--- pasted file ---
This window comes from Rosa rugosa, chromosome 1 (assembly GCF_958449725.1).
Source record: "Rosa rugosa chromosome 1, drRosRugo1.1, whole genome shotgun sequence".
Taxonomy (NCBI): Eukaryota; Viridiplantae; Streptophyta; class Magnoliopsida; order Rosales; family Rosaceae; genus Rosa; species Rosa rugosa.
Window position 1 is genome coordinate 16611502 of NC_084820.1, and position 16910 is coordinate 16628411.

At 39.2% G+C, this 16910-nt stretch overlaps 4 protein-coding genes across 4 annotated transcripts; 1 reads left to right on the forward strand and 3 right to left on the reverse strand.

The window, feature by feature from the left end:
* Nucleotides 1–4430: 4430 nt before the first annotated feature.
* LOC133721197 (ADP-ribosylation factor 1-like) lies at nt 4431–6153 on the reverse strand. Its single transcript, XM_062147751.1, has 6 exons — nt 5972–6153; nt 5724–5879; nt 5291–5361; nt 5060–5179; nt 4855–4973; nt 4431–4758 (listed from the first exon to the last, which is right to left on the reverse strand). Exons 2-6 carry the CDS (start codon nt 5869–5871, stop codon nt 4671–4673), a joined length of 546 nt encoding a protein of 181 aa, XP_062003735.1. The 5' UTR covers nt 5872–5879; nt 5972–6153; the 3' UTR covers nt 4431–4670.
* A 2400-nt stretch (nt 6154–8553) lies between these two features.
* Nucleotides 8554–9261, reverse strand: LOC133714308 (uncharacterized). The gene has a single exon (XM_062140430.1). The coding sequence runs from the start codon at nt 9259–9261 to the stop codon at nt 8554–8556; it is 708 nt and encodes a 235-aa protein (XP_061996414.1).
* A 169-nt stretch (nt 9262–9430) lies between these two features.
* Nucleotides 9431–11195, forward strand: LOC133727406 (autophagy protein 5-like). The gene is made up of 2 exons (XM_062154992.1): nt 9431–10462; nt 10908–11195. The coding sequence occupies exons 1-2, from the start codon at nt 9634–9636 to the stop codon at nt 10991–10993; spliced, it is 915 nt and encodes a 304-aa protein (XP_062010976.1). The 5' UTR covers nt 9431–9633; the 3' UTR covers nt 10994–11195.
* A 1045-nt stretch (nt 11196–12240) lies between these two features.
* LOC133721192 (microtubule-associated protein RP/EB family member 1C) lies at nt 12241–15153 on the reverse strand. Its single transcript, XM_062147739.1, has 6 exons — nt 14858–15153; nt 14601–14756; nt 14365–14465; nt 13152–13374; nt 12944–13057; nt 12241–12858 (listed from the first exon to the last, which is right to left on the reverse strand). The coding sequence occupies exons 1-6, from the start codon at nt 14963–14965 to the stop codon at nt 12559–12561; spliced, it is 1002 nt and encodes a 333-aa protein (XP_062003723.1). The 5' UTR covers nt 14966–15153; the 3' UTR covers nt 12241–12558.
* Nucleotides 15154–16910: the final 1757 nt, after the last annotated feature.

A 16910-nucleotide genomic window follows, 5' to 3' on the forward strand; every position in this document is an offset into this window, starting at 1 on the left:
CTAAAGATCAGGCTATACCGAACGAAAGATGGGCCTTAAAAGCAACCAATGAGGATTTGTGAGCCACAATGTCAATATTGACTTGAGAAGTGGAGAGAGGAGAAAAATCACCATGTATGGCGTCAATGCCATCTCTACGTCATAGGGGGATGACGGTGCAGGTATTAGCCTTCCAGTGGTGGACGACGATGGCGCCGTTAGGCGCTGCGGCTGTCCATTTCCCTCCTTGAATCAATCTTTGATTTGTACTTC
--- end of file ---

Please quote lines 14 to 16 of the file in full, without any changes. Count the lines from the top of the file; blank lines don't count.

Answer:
* LOC133721192 (microtubule-associated protein RP/EB family member 1C) lies at nt 12241–15153 on the reverse strand. Its single transcript, XM_062147739.1, has 6 exons — nt 14858–15153; nt 14601–14756; nt 14365–14465; nt 13152–13374; nt 12944–13057; nt 12241–12858 (listed from the first exon to the last, which is right to left on the reverse strand). The coding sequence occupies exons 1-6, from the start codon at nt 14963–14965 to the stop codon at nt 12559–12561; spliced, it is 1002 nt and encodes a 333-aa protein (XP_062003723.1). The 5' UTR covers nt 14966–15153; the 3' UTR covers nt 12241–12558.
* Nucleotides 15154–16910: the final 1757 nt, after the last annotated feature.

A 16910-nucleotide genomic window follows, 5' to 3' on the forward strand; every position in this document is an offset into this window, starting at 1 on the left: